My favourite software

About 3 min reading time

1. Typescript

I started programming in Java and PHP. Those two worlds were vastly different. PHP stood for freedom, fun, and anything-is-possible. Java was rigid, hard, and verbose — much because of the need for types everywhere. However, when I got the Java code to compile, it was usually okay in runtime (as okay it can be for a 15 year old). Java was heavily used in university, and I grew to hate it even more. The interpreted languages like PHP, Ruby, and Javascript felt much nicer.

Fast forward to around 2018, and I got the chance to play around with Typescript (and GraphQL) at work. This was a turning point in my journey as programmer: the types actually helped me. The type system — although not as “correct” as in Haskell et al — was expressive, flexible, and quite easy to understand. And the language itself resembled Javascript so much I didn’t think about it.

What I love about Typescript is:

  • the no-nonsense setup:
    npm i --save-dev typescript
    touch script.ts
    npx tsc script.ts
  • the backwards compatibility with Javascript: one can gradually add types if that suits the project.
  • I’m not annoyed over any particular syntax of the language.
  • that it’s actively maintained, and the community is growing and full of tools.

Typescript is probably the single piece of software that has made me write better code over the last few years. I need less automatic tests, less or no linting. It has opened a new world (of types) to me, and has made me never wanting to go back.

2. Deno

Deno is what NodeJS was supposed to be. I think. It’s a new Javascript runtime which does a lot of things right. Peruse the Manual and if you’ve written a bit of NodeJS, you’ll probably find yourself nod along as you read through the Deno docs.

There are a lot of built-in things, and the ecosystem is spreading. Typescript is a first class citizen. Testing, formatting, and linting are included. Web APIs are available on the server.

Deno fixes so many things in Node which I’d either get annoyed with or work around.

3. cUrl

The curl command just works. There are wrappers and replacements which are “simpler” and more intuitive. But this is one of these cases where I think it’s good to learn the low level tools, since curl is available on a lot of machines.

I for one appreciate elegant CLI tools which doesn’t make me figure out their fantasy world of options and arguments. But curl is such a fundamental way to interact with remote data (I use it for HTTP 100% of the cases).

4. Lume

Lume is a static site generator (using Deno and Typescript). I recently moved to it from Eleventy, and before that from Jekyll -> Wintersmith -> Metalsmith. Lume is the first one which is close to 100% intuitive, and the first one that I’m not annoyed over when using. I’ve read some of the Lume source code, and it’s lovely: succinct and readable.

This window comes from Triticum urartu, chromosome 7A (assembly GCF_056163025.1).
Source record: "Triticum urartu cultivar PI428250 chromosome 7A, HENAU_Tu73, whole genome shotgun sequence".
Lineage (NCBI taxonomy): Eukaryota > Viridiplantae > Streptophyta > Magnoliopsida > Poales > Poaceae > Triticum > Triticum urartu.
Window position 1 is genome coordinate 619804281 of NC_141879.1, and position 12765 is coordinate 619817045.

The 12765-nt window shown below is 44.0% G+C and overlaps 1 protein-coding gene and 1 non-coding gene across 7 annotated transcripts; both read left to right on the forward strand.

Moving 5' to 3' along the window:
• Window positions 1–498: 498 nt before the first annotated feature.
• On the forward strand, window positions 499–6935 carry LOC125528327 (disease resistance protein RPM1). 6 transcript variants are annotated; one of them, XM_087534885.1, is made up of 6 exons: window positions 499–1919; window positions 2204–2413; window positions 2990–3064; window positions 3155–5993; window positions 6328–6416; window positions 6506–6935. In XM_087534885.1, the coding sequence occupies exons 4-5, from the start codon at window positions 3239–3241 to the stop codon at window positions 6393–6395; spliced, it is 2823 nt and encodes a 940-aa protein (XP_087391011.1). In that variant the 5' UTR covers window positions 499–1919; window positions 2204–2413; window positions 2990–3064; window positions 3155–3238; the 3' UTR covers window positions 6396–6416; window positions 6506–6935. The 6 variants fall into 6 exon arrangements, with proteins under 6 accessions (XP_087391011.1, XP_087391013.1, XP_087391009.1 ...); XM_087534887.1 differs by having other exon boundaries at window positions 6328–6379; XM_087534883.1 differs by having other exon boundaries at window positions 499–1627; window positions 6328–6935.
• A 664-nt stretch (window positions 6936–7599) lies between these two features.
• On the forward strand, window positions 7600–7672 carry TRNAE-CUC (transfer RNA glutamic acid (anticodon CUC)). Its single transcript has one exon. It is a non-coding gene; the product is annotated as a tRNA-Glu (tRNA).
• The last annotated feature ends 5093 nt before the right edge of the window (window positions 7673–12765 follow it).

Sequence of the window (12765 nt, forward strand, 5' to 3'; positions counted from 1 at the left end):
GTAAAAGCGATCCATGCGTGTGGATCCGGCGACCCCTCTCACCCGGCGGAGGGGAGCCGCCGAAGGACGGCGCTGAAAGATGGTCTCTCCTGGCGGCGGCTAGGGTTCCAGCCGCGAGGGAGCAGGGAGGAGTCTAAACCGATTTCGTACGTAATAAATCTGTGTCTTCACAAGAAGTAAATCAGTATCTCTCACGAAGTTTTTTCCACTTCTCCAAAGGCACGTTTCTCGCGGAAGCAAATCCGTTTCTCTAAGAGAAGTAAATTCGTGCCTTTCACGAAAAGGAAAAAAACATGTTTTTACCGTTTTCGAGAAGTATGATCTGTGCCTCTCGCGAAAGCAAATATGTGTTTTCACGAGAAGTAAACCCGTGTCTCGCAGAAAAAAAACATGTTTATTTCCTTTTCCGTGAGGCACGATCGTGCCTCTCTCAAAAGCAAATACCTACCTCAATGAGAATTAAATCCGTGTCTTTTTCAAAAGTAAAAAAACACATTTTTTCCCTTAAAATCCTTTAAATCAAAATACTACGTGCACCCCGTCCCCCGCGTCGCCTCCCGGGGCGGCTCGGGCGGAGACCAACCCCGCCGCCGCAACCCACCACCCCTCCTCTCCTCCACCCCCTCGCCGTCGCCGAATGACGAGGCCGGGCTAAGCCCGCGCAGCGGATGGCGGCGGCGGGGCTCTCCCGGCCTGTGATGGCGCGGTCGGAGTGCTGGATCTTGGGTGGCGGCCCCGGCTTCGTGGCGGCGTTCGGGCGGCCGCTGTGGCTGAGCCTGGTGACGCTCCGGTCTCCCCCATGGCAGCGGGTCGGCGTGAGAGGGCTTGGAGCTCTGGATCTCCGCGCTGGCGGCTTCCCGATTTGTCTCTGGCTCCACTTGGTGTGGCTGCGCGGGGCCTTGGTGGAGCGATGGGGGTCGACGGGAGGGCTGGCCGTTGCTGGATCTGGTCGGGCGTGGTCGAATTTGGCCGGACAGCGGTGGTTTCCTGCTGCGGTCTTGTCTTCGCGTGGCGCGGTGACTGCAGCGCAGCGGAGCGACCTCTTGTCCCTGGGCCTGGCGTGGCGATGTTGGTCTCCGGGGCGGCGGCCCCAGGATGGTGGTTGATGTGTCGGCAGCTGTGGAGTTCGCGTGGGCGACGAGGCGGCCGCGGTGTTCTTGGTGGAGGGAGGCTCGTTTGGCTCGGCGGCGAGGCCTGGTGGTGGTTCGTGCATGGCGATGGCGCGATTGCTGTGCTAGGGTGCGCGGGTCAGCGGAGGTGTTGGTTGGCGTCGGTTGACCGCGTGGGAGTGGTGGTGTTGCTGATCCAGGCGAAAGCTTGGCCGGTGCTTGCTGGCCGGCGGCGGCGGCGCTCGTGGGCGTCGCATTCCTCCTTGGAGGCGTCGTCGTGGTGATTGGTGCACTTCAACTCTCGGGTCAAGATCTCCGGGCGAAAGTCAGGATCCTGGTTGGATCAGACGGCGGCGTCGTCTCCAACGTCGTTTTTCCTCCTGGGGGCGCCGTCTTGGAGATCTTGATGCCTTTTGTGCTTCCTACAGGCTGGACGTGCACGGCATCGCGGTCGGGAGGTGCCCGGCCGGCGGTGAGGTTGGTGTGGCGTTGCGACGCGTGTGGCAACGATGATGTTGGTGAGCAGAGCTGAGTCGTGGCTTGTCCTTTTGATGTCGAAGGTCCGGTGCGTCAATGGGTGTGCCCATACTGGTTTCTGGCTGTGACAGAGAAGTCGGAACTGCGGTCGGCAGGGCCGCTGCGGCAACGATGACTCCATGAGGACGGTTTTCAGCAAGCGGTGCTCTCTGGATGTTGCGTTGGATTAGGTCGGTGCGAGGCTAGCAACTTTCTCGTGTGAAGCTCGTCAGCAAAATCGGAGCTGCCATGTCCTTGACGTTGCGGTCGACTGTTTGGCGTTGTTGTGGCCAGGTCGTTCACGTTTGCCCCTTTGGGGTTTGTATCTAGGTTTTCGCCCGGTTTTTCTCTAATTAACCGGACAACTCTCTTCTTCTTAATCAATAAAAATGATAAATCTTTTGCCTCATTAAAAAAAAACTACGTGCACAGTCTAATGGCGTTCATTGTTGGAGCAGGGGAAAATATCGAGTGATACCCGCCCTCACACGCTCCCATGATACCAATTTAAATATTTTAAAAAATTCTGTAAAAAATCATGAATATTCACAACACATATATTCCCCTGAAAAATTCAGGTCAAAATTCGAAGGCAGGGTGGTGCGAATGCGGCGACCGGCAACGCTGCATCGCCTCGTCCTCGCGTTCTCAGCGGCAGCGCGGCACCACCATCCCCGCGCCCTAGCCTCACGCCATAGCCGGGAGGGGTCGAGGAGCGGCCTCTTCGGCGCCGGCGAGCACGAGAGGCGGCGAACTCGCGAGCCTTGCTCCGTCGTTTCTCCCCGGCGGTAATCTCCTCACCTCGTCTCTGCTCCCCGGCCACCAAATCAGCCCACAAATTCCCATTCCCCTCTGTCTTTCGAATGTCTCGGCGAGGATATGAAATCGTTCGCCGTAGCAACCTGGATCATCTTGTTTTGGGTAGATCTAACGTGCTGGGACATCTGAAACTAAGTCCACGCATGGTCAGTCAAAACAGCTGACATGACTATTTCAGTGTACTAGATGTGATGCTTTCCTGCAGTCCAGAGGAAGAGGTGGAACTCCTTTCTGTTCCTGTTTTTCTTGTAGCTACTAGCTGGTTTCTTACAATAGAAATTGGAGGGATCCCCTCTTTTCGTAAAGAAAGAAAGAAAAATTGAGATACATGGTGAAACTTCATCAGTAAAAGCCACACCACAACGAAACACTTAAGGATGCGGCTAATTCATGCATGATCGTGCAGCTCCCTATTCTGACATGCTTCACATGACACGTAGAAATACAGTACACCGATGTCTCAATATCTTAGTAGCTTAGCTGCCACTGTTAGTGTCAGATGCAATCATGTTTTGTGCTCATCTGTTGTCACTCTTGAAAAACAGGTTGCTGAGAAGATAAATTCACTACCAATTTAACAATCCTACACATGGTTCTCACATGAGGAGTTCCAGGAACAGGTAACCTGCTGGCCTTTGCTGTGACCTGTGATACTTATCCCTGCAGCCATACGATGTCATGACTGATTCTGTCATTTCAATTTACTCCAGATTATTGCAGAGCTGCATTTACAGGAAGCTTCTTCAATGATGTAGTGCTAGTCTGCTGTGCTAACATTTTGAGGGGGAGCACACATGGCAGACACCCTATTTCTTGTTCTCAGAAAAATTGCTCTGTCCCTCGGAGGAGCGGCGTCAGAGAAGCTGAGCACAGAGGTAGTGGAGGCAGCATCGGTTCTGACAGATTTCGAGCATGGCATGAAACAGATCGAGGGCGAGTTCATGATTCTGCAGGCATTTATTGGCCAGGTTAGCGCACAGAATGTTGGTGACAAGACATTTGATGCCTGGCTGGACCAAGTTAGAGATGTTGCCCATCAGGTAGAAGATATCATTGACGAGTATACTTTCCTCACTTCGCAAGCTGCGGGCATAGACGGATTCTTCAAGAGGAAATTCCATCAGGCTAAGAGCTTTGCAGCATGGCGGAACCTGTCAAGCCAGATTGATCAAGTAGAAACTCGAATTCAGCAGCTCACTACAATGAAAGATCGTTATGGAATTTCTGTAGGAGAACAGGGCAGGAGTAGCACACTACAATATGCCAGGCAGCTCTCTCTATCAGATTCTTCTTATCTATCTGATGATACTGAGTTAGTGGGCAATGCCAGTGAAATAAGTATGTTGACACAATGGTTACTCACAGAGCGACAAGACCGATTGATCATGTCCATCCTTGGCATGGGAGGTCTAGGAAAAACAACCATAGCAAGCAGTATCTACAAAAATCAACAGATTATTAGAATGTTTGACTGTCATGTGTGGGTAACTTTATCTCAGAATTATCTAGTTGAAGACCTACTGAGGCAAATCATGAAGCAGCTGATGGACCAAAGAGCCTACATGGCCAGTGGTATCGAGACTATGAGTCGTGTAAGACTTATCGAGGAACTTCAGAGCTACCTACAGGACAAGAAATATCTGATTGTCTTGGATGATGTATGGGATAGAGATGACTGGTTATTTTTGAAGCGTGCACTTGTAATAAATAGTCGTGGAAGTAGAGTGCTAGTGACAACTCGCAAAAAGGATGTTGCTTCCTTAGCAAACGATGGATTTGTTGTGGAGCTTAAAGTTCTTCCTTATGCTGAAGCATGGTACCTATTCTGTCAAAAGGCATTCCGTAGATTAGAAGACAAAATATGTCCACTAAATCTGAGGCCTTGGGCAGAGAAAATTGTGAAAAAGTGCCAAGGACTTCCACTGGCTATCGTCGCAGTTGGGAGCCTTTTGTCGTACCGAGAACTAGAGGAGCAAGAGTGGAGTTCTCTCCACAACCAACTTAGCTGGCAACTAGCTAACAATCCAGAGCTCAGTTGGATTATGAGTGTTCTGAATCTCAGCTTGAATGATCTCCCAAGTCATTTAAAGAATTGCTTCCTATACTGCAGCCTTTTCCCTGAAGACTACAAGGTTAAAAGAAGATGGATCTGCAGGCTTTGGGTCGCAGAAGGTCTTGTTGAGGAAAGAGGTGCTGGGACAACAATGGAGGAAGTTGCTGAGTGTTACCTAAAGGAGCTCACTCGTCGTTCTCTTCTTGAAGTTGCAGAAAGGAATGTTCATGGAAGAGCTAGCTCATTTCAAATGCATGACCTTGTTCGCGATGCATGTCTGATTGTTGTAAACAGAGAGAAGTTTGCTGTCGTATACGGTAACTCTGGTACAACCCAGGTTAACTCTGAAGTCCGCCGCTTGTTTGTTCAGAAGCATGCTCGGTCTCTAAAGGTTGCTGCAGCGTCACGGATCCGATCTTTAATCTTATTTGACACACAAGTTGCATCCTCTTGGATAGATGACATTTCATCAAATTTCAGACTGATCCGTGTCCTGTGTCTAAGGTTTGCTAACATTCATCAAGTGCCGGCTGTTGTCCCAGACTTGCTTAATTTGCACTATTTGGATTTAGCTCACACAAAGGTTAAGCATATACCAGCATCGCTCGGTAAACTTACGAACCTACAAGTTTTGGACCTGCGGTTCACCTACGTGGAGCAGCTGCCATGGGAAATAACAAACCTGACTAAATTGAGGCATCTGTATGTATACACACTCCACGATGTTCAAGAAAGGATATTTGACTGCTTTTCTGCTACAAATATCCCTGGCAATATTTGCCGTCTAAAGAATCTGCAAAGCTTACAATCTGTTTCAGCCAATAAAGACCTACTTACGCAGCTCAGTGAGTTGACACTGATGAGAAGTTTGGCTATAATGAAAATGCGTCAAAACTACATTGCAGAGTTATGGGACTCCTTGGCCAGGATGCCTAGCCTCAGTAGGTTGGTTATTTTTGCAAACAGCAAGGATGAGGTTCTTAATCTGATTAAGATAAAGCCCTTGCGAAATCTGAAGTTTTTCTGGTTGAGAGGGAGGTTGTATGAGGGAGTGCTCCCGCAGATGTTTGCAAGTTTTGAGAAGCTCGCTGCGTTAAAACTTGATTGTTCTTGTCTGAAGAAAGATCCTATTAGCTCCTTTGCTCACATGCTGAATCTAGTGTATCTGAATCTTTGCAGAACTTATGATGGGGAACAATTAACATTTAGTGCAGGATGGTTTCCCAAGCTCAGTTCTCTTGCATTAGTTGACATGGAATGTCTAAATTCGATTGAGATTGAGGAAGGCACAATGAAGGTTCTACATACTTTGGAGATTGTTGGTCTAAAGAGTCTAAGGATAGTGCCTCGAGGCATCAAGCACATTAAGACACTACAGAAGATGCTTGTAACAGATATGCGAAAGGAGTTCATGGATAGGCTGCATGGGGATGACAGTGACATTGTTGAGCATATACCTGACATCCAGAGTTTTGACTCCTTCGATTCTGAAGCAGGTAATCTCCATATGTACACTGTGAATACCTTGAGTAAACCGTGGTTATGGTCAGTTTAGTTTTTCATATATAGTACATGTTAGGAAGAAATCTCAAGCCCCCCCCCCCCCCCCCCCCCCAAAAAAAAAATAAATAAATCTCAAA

Lume does what it does, and does it really well.

5. Numi

Numi is a calculator app, like Soulver, which I use a couple of times per day. I’ve bound it to be visible when I press cmd+shift+x for quick calculations. I use it for everything from credit card bills to protein intake calculations. It’s declarative in the sense that it “does what I think it does”. If I type 5% of 100g it’ll output 5 g. It has nice documentation.

Numi doesn’t just to maths: it can deal with unit, timezone, and currency conversions too, and many other things.

This tech isn’t novel, but Numi pulls it off in a minimal packaging, and I love it.

6. Tweetbot

I honestly don’t understand why people are using the regular or Twitter clients for iOS/Android. People complain daily about “The Algorithm”, non-chronological timelines, ads, etc. etc. Just start using a 3rd party client already!

I’ve used a ton of clients since I joined Twitter. Many of them are now dead because of Twitter’s big purge (they killed a lot of API functionality and tweaked some legal agreement I think). But Tweetbot is still standing, and are actively pushing new features. I’m a happy subscriber.

The team has always produced super slick designs, and their work is still cool in a world which doesn’t really do skeumorphism any longer.

Tweetbot for Mac and iOS have all the features I need. It makes intelligent use of gestures on respective platform, and I can customise things. No ads. No weird sorting or algorithm. It’s literally how Twitter used to be.